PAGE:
New Caledonia protestor killed by policeman after Macron visit

Home US & World New Caledonia protestor killed by policeman after Macron visit
New Caledonia protestor killed by policeman after Macron visit

A French policeman has killed a protester in France’s Pacific territory of New Caledonia.

Seven people have now died in a week of violence sparked by controversial voting reforms.

Prosecutor Yves Dupas, in New Caledonia’s capital Nouméa, said the officer came under attack from demonstrators and fired his weapon on Friday.

The death comes a day after a visit by French President Emmanuel Macron who said he would seek a new political agreement on the reforms.

The officer, who is now in custody, used his gun as he and a colleague were attacked by about 15 people, Mr Dupas said.

The protester killed was a 48-year-old man, he added.

Protests in New Caledonia, a group of islands between Australia and Fiji, have been led by the indigenous Kanak community, who make up 40% of the population.

Currently, voting in the territory is restricted to indigenous Kanaks and those who arrived from France before 1998.

The planned reform would see more French residents – including any who have been in New Caledonia for at least 10 years – able to vote.

Many Kanaks are worried that their political power could be diluted and fear it will make any future independence referendum harder to achieve.

A manslaughter inquiry had been launched following Friday’s incident. Such legal moves are usually automatic in France when a policeman kills a person.

“In circumstances that have yet to be determined, the officer is said to have fired a shot from his service weapon to extricate himself from the physical altercation,” Mr Dupas said in a statement.

“Initial findings show traces of blows to the officers’ faces.”

Mr Macron, on a one-day visit on Thursday, declared a pause in the reform.

He stopped short of following demands by those seeking independence that it be withdrawn altogether. But said he wanted to use the following weeks to try and reach an overall political deal on the island’s future.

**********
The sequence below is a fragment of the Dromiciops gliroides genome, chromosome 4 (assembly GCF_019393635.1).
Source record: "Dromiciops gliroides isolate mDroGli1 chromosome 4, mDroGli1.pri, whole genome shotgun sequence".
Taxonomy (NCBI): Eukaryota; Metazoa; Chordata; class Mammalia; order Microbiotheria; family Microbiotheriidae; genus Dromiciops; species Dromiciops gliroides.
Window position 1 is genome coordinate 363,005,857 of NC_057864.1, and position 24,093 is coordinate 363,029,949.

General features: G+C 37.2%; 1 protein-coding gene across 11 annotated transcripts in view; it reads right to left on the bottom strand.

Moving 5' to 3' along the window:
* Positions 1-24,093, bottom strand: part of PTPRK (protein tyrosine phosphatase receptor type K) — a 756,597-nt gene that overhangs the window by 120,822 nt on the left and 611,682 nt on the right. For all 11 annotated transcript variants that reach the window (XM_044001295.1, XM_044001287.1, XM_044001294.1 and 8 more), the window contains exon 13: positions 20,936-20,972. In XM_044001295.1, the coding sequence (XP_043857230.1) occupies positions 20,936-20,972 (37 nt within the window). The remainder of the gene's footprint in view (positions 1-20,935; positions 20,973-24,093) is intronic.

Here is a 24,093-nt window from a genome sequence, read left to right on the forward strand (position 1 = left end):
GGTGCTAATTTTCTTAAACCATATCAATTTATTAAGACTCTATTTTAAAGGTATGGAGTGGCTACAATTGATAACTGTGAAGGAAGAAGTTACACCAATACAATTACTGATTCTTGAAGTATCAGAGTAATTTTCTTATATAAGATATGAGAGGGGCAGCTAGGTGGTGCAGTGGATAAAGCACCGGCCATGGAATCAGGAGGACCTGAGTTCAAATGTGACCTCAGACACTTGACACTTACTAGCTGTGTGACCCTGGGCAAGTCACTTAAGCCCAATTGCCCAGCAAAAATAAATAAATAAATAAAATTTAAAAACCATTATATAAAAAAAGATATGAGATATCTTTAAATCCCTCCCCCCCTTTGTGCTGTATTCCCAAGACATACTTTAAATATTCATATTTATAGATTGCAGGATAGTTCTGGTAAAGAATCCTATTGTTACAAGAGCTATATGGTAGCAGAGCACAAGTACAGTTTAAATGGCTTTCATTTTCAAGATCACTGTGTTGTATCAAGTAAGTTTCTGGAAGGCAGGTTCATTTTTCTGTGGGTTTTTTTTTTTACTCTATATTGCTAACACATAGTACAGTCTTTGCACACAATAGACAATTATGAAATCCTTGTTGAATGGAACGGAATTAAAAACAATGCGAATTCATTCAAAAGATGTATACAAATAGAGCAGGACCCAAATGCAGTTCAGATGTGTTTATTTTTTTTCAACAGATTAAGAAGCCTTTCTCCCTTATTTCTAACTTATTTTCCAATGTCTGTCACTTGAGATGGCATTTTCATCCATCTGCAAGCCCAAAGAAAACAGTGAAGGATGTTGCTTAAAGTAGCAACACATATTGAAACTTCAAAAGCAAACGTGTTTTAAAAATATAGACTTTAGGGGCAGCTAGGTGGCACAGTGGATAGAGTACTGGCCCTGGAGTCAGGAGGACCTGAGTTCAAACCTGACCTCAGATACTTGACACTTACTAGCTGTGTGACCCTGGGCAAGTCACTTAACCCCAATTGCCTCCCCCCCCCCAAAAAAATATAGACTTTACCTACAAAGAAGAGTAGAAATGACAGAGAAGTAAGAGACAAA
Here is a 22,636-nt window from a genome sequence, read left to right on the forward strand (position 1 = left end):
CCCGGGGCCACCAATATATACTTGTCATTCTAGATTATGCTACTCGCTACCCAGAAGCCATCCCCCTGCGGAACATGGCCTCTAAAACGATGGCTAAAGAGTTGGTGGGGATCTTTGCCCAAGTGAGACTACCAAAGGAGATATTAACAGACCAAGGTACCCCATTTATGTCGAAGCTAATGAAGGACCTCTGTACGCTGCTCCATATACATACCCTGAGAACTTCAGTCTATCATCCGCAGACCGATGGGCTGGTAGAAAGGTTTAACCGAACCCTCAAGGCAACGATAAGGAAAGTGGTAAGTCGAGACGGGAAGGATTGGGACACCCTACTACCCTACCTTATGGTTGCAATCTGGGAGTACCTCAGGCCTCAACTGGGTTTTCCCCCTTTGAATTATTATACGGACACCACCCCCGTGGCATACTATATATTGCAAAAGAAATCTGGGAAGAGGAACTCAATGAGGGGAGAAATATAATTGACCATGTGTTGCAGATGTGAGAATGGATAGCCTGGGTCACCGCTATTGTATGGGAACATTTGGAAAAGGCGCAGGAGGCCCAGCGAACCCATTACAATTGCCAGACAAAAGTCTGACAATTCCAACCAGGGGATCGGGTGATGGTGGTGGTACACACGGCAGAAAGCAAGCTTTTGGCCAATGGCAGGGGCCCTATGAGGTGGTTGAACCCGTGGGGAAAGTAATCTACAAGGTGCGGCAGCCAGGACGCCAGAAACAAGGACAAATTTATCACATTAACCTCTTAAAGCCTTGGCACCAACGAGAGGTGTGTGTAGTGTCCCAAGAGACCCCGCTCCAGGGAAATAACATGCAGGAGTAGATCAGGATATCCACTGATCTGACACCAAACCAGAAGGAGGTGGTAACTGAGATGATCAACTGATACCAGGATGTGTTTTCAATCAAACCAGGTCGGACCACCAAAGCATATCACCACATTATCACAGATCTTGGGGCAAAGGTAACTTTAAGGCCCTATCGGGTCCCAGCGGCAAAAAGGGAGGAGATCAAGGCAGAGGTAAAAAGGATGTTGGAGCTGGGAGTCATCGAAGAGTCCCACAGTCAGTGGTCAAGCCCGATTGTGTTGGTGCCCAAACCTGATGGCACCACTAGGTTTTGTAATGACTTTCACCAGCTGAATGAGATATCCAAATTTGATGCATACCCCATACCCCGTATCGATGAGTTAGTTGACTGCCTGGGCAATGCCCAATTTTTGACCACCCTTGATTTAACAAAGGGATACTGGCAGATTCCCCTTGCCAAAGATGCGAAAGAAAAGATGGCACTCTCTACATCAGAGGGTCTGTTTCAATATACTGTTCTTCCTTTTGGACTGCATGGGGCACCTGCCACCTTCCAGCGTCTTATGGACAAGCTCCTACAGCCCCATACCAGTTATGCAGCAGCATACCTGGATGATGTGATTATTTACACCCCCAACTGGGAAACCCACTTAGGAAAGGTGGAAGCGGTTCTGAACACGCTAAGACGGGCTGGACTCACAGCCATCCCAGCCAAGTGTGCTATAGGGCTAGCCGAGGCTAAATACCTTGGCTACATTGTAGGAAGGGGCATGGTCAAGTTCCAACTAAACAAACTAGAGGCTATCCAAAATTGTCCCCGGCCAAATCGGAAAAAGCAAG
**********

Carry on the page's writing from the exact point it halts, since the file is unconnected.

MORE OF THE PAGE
The French government has sent in thousands of extra police forces over the past week to help restore calm.

The island territory is marked by deep economic disparities, according to census data.

The poverty rate among indigenous Kanaks, the largest community, is 32.5%, compared to 9% among non-Kanaks, according to the 2019 census.

France colonised New Caledonia in 1853 and made it an overseas territory in 1946, granting rights to Kanaks.

Under the 1998 Nouméa Accord, France agreed to give New Caledonia more political autonomy and to limit voting in provincial and assembly elections to those who were residents then.

More than 40,000 French nationals have moved to New Caledonia since.

Three referendums on independence were held between 2018 and 2021. The first two showed slim majorities for remaining part of France. The third was boycotted by pro-independence parties after the authorities refused to postpone voting due to the Covid epidemic.

This month’s unrest has caused hundreds of millions of dollars worth of damage.

Mr Macron said a state of emergency would be lifted when all the protesters’ barricades had been dismantled.

He described the violence as an “unprecedented insurrection movement”.

Nouméa airport remains closed to commercial flights.

Military flights airlifted about 300 Australian and 50 New Zealand holidaymakers out of the territory.

They reported witnessing arson and looting, and experiencing food shortages.

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